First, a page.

Sunday, October 29, 2017

Unanticipated questions...

29 October 2017: "Have we talked yet about the smell in Dollar General?" Amy asked me this question today as we were driving back from grabbing dinner after working on a conference presentation. My response: "No, but let's!"

Saturday, October 28, 2017

"This Awful Side of Me"

28 October 2017: "We do not have adequate language to cover everything we need to say or do or talk about." --Sarah, the grandmother in this fantastic episode of Nancy

Friday, October 27, 2017

Snake stories...

27 October 2017: "See: this is why you don't go to hobo tent." --a student in my 312 class, quoting her mother, who said this memorable line to her child after she went "exploring" in the woods by her house and accidentally put her hand on a snake. Said child ran back home screaming. And yes: apparently there was a "hobo tent" where they were exploring.

This was just one of the snake stories students felt compelled to share in the closing minutes of our class today, while we rushed through a discussion of "A narrow Fellow in the Grass."

People love sharing snake stories. Here's another gem: "Senior year, my teacher told us not to eat in the classroom or snakes would come out of the ceiling." WHAT???

Thursday, October 26, 2017


26 October 2017: "I want to grab people by the heart and soul and given them a good shake...Imagery is a really effective tool for doing this." --John Amos, from SkyTruth, speaking at the Humanities and the Environment Symposium.

Wednesday, October 25, 2017

A little Millay...

25 October 2017:

"Love is not all: it is not meat nor drink
Nor slumber nor a roof against the rain;
Nor yet a floating spar to men that sink
And rise and sink and rise and sink again;
Love can not fill the thickened lung with breath,
Nor clean the blood, nor set the fractured bone;
Yet many a man is making friends with death
Even as I speak, for lack of love alone.
It well may be that in a difficult hour,
Pinned down by pain and moaning for release,
Or nagged by want past resolution’s power,
I might be driven to sell your love for peace,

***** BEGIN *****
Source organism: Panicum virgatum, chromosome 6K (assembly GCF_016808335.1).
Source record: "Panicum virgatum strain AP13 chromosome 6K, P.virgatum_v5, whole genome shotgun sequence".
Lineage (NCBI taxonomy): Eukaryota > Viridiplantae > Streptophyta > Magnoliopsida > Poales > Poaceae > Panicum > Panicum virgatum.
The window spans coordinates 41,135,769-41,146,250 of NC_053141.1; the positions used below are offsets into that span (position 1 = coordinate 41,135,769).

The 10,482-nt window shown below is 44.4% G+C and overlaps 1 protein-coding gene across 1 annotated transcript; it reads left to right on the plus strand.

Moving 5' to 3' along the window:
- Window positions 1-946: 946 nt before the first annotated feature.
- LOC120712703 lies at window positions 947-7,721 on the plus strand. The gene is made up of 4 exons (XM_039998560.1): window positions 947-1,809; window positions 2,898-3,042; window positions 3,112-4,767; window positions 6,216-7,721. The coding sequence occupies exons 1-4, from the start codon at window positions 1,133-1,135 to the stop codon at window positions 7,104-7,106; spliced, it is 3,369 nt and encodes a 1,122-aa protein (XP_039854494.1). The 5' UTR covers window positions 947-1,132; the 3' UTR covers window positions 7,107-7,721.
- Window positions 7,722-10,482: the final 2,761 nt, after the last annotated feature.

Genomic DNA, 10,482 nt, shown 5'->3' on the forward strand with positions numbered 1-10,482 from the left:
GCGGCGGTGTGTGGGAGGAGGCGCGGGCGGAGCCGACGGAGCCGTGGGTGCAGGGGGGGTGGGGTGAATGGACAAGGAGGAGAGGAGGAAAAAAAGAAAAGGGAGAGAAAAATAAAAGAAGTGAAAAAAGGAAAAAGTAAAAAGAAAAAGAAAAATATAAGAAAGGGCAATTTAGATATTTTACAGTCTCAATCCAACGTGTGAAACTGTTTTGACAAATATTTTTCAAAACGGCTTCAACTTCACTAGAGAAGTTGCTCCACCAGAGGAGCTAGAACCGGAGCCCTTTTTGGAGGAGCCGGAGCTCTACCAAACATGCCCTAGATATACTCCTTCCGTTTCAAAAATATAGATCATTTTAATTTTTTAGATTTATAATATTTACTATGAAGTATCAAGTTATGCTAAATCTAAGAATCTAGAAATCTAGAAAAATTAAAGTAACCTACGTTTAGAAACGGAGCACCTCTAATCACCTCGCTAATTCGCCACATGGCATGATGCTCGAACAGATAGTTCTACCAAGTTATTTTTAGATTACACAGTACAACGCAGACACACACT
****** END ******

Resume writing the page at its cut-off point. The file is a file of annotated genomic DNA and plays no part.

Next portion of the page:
Or trade the memory of this night for food.
It well may be. I do not think I would." --Edna St. Vincent Millay, "Love Is Not All" (Sonnet 30)

You can sort of see the ending of this poem coming from the start--you realize that it probably will turn its back on its title. The real tension (filled with a kind of anticipatory pleasure) is finding out how it will happen. And that line does it so effortlessly. (Makes me think of this song/post, too.)

Listen to a nice reading here.

Tuesday, October 24, 2017


24 October 2017: "Do you like my little lie?" --the narrator's father on this episode of Strangers. 

I started this episode this morning while getting ready and quickly found myself riveted. Though I kind of sensed the plot twist coming, I didn't see the real twist--the meditations on the father's character and on justice. It's definitely worth a listen.

Monday, October 23, 2017

Deconstruction, again...

23 October 2017: "It seems like an a-hole's way of doing criticism." --a student in my ENGL 301 class, talking about deconstruction. She's not entirely wrong.

It's worth remembering that at this point last semester, a student was sharing another precious insight into deconstruction.

Sunday, October 22, 2017


22 October 2017: "So don't you worry your pretty little mind. / People throw rocks at things that shine." --Taylor Swift, "Ours"

Other than generally wishing her well and being impressed by her success, I don't have strong feelings about Taylor Swift. But I've always loved this song and the lines above may be among the best she has ever written. (The video, featuring Matt Saracen, is sweet, too.)

Today was a good day that just made me happy, so this song, that achieves the same effect, work for today's post.

Saturday, October 21, 2017

Real vs. feeling real...

21 October 2017:  “Is there a difference in the end in something being real and something feeling real? Not for me when I am inside it.” --John Green on The Hilarious World of Depression.

I know I post about this podcast a lot, but it so consistently features smart and moving insights on artists/creators and their struggles. I just love it.

Friday, October 20, 2017

American Vandal

20 October 2017: "Tank Top Todd can back me up." --one of the million lines from American Vandal that made me laugh out loud. What a treat this series is!